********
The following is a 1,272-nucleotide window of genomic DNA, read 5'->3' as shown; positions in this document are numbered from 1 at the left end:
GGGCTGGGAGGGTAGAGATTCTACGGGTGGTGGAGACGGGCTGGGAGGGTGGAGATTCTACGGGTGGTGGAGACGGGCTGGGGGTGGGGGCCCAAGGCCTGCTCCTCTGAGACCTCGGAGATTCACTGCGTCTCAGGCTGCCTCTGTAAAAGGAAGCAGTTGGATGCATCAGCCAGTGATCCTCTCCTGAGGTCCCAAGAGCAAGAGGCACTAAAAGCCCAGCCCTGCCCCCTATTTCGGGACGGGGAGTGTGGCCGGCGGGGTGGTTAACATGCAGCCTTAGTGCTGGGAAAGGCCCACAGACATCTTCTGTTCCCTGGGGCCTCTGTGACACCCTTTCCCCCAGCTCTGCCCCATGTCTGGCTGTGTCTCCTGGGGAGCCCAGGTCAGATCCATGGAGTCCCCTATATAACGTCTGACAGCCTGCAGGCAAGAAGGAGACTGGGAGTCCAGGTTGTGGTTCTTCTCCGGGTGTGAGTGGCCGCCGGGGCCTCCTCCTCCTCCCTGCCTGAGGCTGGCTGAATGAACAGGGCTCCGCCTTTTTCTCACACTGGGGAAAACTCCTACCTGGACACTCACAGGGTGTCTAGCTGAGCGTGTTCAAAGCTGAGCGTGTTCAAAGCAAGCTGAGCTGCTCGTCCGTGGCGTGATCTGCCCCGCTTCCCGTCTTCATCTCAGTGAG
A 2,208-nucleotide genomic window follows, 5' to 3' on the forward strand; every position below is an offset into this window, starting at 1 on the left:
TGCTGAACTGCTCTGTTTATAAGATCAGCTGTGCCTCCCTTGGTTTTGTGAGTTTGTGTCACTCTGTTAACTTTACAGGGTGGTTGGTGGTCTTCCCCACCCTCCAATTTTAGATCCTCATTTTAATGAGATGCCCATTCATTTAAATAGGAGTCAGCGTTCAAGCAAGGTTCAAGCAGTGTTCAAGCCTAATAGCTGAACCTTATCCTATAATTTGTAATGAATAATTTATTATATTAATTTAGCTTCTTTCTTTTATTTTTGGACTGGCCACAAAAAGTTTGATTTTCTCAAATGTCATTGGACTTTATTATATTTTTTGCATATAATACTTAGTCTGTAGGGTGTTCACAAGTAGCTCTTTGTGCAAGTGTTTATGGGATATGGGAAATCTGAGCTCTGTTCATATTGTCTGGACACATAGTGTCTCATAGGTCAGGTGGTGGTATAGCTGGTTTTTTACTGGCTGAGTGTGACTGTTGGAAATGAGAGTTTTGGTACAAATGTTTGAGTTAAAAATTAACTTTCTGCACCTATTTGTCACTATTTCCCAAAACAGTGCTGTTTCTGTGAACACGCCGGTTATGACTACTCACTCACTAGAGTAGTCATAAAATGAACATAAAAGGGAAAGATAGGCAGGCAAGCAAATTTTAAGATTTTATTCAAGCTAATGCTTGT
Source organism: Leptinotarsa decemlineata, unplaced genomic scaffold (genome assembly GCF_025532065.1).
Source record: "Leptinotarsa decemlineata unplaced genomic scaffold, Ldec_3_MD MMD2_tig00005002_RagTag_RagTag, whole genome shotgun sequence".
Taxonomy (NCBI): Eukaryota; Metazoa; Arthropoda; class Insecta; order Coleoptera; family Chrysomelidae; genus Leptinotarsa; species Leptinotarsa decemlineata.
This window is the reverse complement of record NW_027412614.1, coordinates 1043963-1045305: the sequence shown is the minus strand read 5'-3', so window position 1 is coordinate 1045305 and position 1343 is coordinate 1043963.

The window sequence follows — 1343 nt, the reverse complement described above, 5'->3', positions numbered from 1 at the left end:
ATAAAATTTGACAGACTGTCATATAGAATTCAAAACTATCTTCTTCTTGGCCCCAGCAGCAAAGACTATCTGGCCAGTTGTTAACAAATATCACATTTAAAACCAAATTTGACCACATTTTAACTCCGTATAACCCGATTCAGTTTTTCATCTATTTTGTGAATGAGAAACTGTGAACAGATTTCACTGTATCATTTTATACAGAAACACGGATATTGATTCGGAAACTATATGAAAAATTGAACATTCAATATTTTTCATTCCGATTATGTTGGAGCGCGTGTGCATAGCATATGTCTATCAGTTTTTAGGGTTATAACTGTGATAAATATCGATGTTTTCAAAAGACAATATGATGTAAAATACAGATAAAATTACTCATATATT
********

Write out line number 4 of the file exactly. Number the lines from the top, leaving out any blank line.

TGCTGAACTGCTCTGTTTATAAGATCAGCTGTGCCTCCCTTGGTTTTGTGAGTTTGTGTCACTCTGTTAACTTTACAGGGTGGTTGGTGGTCTTCCCCACCCTCCAATTTTAGATCCTCATTTTAATGAGATGCCCATTCATTTAAATAGGAGTCAGCGTTCAAGCAAGGTTCAAGCAGTGTTCAAGCCTAATAGCTGAACCTTATCCTATAATTTGTAATGAATAATTTATTATATTAATTTAGCTTCTTTCTTTTATTTTTGGACTGGCCACAAAAAGTTTGATTTTCTCAAATGTCATTGGACTTTATTATATTTTTTGCATATAATACTTAGTCTGTAGGGTGTTCACAAGTAGCTCTTTGTGCAAGTGTTTATGGGATATGGGAAATCTGAGCTCTGTTCATATTGTCTGGACACATAGTGTCTCATAGGTCAGGTGGTGGTATAGCTGGTTTTTTACTGGCTGAGTGTGACTGTTGGAAATGAGAGTTTTGGTACAAATGTTTGAGTTAAAAATTAACTTTCTGCACCTATTTGTCACTATTTCCCAAAACAGTGCTGTTTCTGTGAACACGCCGGTTATGACTACTCACTCACTAGAGTAGTCATAAAATGAACATAAAAGGGAAAGATAGGCAGGCAAGCAAATTTTAAGATTTTATTCAAGCTAATGCTTGT